Annual Report 2023


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Sustainable Finance

The challenges posed by the impact of climate change and social developments in our societies and supply chains are huge. Responding to these will require dedicated funding of sustainability initiatives. In this section, we provide an overview on our sustainability bond as well as on our approach to complying with the requirements of the EU Taxonomy, the objective of which is to channel investments in the direction of sustainable economic activities. We will also report about responsibility regarding tax. Through taxes, governments have the monetary ability to pursue their objectives and take on the responsibility of further developing their countries.

Sustainability bond

In 2020, adidas successfully placed its first sustainability bond. Proceeds from the offering are used in accordance with the Sustainability Bond Framework we created. adidas has committed to providing annual updates on the allocation of the proceeds and the impact KPIs driven by the proceeds until fully allocated. As of September 2023, adidas had realized full allocation of the net proceeds. SEE TREASURY

The following summary outlines selected environmental and social impact KPIs in accordance with chapter 7 ‘Reporting’ of the ‘adidas Sustainability Bond Framework.’ The proceeds listed in the Allocation Report have contributed to these impact KPIs.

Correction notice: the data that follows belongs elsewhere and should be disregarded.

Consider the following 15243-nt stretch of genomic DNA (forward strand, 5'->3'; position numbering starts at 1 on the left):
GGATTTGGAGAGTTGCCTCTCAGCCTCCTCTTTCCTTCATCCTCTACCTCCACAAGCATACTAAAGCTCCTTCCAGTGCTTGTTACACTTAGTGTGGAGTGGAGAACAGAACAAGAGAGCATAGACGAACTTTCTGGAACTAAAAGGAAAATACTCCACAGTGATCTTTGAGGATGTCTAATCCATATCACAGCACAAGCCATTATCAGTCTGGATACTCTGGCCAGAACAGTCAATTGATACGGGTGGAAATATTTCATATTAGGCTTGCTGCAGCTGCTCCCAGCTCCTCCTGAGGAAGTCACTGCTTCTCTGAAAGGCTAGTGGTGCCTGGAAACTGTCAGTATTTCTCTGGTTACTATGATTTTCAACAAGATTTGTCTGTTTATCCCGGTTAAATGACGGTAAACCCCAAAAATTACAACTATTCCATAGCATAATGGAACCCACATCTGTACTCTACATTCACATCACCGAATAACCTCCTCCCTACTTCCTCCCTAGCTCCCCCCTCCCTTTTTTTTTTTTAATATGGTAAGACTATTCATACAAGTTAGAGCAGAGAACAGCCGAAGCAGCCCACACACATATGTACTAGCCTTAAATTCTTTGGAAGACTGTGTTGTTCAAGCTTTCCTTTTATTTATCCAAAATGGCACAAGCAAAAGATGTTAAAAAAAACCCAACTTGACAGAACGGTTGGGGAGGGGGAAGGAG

Sustainability bond: Impacts















Eligible category: sustainable materials







Impact of investment or expenditure into using more sustainable materials







Percentage of recycled polyester used for adidas apparel and footwear ranges







Percentage of more sustainable cotton sourced







Number of pairs of shoes produced containing ‘Parley Ocean Plastic’


> 2m


> 26m


> 17m








Eligible category: sustainable processes







Impact of investment or expenditure into improving our operations by establishing more sustainable processes







Absolute annual CO2e Scope 1 and Scope 2 net emissions (in tons) in own operations1







Number of buildings2 of own operations holding certification for environmental management (ISO 14001)/health and safety management (ISO 45001)/energy management (ISO 50001)














Eligible category: community engagement







Impact of investment or expenditure (on a global and local level) from actively supporting and positively impacting communities







Number of funded ventures for ‘Black Ambition,’ a program that supports Black and LatinX entrepreneurs in launching start-up businesses







Number of grants for Black-owned small businesses as part of ‘BeyGOOD,’ an initiative aimed at bringing equity to those disproportionately impacted by social and racial injustice







Number of scholarships granted to students at adidas’ HBCU partner schools as part of adidas’ ‘United Against Racism’ ambition